In English, the French cooking term à la nage means “in the swim”. The classic definition of nage is a stock typically used to poach seafood, especially fish. Traditionally, nage is a broth flavoured with vegetables, white wine as well as herbs. However, à la nage is also the cooking technique of simmering something gently in a flavourful broth. This broth can be served as a light sauce at the same time with the main dish.
Why cook à la nage?
This technique combines both steaming and poaching. This is because the seafood is not fully submerged in the broth. Both cooking methods are healthy, as liquid brings the heat into the food instead of oil and fat. Steaming allows the seafood to come out tender and soft. At the same time, the poaching from the nage broth flavours the seafood, herbs and vegetables. It’s truly the best of both worlds.
For budding home chefs, it’s an easy cooking method for fish and seafood that anyone can follow as it mainly involves only one pan and easily sourced ingredients. For people who are apprehensive of the fishy smell of seafood, the à la nage method of poaching in a pan slowly ensures that this smell is mostly eliminated.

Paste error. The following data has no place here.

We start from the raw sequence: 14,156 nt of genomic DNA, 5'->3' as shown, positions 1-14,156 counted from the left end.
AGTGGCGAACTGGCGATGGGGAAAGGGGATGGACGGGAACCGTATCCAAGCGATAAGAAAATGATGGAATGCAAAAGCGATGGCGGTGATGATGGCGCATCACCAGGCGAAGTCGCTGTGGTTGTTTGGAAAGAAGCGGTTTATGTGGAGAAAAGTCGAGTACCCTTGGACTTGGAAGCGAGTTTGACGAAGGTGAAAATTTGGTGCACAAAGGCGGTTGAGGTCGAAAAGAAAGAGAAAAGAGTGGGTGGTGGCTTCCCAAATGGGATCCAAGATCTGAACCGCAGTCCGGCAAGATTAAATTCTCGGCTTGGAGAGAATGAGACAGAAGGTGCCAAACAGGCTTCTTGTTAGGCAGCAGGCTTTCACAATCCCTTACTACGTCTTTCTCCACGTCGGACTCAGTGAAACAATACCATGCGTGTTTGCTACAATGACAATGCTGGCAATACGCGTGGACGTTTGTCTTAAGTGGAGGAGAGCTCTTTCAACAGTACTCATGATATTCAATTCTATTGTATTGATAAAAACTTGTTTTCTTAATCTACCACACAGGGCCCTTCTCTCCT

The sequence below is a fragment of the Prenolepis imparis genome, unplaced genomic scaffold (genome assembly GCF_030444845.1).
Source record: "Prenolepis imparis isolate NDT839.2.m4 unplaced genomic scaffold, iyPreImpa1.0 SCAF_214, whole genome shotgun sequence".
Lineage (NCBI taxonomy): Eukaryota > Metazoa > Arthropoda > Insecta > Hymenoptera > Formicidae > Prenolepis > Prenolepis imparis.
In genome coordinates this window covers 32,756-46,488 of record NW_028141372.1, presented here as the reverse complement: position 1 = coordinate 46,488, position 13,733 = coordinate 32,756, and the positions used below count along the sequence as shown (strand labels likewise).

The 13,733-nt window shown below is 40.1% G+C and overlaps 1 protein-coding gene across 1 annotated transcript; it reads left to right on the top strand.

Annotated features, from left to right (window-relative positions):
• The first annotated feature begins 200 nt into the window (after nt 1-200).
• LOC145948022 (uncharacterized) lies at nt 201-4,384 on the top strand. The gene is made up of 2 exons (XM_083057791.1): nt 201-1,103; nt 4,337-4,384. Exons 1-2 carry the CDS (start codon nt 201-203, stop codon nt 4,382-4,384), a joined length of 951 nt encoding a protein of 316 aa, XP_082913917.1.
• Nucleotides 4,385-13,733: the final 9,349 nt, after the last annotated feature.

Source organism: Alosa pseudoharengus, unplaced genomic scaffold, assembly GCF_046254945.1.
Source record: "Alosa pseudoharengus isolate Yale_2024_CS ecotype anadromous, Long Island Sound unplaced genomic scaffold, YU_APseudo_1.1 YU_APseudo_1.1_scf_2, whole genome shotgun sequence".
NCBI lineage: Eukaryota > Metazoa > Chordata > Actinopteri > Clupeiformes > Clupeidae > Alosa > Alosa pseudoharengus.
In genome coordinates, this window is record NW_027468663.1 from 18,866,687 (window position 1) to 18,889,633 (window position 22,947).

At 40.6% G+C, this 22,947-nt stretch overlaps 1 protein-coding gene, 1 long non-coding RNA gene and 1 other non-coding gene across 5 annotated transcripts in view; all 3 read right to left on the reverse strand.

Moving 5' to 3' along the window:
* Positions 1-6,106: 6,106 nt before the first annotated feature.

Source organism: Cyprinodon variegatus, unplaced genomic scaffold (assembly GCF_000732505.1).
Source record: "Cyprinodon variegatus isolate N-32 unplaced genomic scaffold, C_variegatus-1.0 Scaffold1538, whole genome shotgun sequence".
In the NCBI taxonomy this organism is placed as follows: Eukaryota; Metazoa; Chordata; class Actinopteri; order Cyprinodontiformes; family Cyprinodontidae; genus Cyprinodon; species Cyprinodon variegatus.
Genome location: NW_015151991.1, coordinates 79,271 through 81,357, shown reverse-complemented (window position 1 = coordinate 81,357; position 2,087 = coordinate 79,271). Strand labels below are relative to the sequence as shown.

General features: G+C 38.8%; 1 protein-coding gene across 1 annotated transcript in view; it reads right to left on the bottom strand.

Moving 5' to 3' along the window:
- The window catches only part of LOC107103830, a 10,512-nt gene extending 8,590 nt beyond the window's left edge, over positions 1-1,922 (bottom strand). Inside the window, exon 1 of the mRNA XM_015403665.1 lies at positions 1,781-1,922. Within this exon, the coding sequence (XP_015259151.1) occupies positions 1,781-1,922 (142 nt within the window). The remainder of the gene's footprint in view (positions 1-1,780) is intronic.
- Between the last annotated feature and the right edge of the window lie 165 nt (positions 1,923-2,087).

How to cook a fish à la nage?
1. Sauté vegetables (garlic, onions, fennel and celery) in oil or butter until the mixture turns transparent.
2. Add a poaching mixture of white wine, water and fish stock into a pot.
3. Gently lower the fish into the broth. The fish should only be partially submerged.
4. Bring the broth to a simmer, cover the pot and continue cooking slowly.
5. When the fish is fully cooked, the dish is ready.